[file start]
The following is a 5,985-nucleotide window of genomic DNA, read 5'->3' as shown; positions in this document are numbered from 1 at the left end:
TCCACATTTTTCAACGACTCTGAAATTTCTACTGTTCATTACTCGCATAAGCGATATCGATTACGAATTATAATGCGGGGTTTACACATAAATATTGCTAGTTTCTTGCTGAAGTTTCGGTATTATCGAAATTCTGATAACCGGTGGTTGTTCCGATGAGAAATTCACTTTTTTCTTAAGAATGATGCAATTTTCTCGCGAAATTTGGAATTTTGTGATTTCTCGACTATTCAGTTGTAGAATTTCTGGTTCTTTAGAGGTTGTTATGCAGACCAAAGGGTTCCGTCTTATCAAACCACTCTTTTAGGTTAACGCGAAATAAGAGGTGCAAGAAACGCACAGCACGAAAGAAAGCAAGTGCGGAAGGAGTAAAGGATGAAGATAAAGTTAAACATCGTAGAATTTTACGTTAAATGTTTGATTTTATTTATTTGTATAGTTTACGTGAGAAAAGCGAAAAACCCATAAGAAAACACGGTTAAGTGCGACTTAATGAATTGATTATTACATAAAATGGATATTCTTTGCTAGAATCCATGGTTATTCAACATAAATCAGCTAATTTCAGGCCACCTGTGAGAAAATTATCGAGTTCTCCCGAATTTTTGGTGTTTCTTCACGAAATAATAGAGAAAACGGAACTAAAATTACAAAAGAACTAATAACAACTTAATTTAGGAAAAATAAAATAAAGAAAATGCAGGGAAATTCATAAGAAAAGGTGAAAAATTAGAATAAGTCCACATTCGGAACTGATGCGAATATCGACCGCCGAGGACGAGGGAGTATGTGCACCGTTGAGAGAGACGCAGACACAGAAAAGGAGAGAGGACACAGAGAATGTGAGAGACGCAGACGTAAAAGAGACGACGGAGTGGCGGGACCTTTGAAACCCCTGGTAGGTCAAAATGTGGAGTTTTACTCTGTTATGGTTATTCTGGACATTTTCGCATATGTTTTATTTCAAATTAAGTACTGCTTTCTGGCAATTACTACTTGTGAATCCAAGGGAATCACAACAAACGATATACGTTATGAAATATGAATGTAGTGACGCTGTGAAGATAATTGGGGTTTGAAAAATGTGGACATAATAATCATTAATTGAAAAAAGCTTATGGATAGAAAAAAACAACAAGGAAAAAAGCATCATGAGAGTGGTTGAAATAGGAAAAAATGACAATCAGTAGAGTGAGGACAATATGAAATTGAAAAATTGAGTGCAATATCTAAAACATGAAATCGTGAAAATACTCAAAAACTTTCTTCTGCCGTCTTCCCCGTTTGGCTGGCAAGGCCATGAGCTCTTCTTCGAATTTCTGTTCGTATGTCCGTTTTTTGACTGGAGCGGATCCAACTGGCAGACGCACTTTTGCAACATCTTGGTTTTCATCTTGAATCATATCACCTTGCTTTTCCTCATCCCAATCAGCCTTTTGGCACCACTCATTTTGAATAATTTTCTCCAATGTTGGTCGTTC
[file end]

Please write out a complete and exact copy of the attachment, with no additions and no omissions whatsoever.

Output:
The following is a 5,985-nucleotide window of genomic DNA, read 5'->3' as shown; positions in this document are numbered from 1 at the left end:
TCCACATTTTTCAACGACTCTGAAATTTCTACTGTTCATTACTCGCATAAGCGATATCGATTACGAATTATAATGCGGGGTTTACACATAAATATTGCTAGTTTCTTGCTGAAGTTTCGGTATTATCGAAATTCTGATAACCGGTGGTTGTTCCGATGAGAAATTCACTTTTTTCTTAAGAATGATGCAATTTTCTCGCGAAATTTGGAATTTTGTGATTTCTCGACTATTCAGTTGTAGAATTTCTGGTTCTTTAGAGGTTGTTATGCAGACCAAAGGGTTCCGTCTTATCAAACCACTCTTTTAGGTTAACGCGAAATAAGAGGTGCAAGAAACGCACAGCACGAAAGAAAGCAAGTGCGGAAGGAGTAAAGGATGAAGATAAAGTTAAACATCGTAGAATTTTACGTTAAATGTTTGATTTTATTTATTTGTATAGTTTACGTGAGAAAAGCGAAAAACCCATAAGAAAACACGGTTAAGTGCGACTTAATGAATTGATTATTACATAAAATGGATATTCTTTGCTAGAATCCATGGTTATTCAACATAAATCAGCTAATTTCAGGCCACCTGTGAGAAAATTATCGAGTTCTCCCGAATTTTTGGTGTTTCTTCACGAAATAATAGAGAAAACGGAACTAAAATTACAAAAGAACTAATAACAACTTAATTTAGGAAAAATAAAATAAAGAAAATGCAGGGAAATTCATAAGAAAAGGTGAAAAATTAGAATAAGTCCACATTCGGAACTGATGCGAATATCGACCGCCGAGGACGAGGGAGTATGTGCACCGTTGAGAGAGACGCAGACACAGAAAAGGAGAGAGGACACAGAGAATGTGAGAGACGCAGACGTAAAAGAGACGACGGAGTGGCGGGACCTTTGAAACCCCTGGTAGGTCAAAATGTGGAGTTTTACTCTGTTATGGTTATTCTGGACATTTTCGCATATGTTTTATTTCAAATTAAGTACTGCTTTCTGGCAATTACTACTTGTGAATCCAAGGGAATCACAACAAACGATATACGTTATGAAATATGAATGTAGTGACGCTGTGAAGATAATTGGGGTTTGAAAAATGTGGACATAATAATCATTAATTGAAAAAAGCTTATGGATAGAAAAAAACAACAAGGAAAAAAGCATCATGAGAGTGGTTGAAATAGGAAAAAATGACAATCAGTAGAGTGAGGACAATATGAAATTGAAAAATTGAGTGCAATATCTAAAACATGAAATCGTGAAAATACTCAAAAACTTTCTTCTGCCGTCTTCCCCGTTTGGCTGGCAAGGCCATGAGCTCTTCTTCGAATTTCTGTTCGTATGTCCGTTTTTTGACTGGAGCGGATCCAACTGGCAGACGCACTTTTGCAACATCTTGGTTTTCATCTTGAATCATATCACCTTGCTTTTCCTCATCCCAATCAGCCTTTTGGCACCACTCATTTTGAATAATTTTCTCCAATGTTGGTCGTTC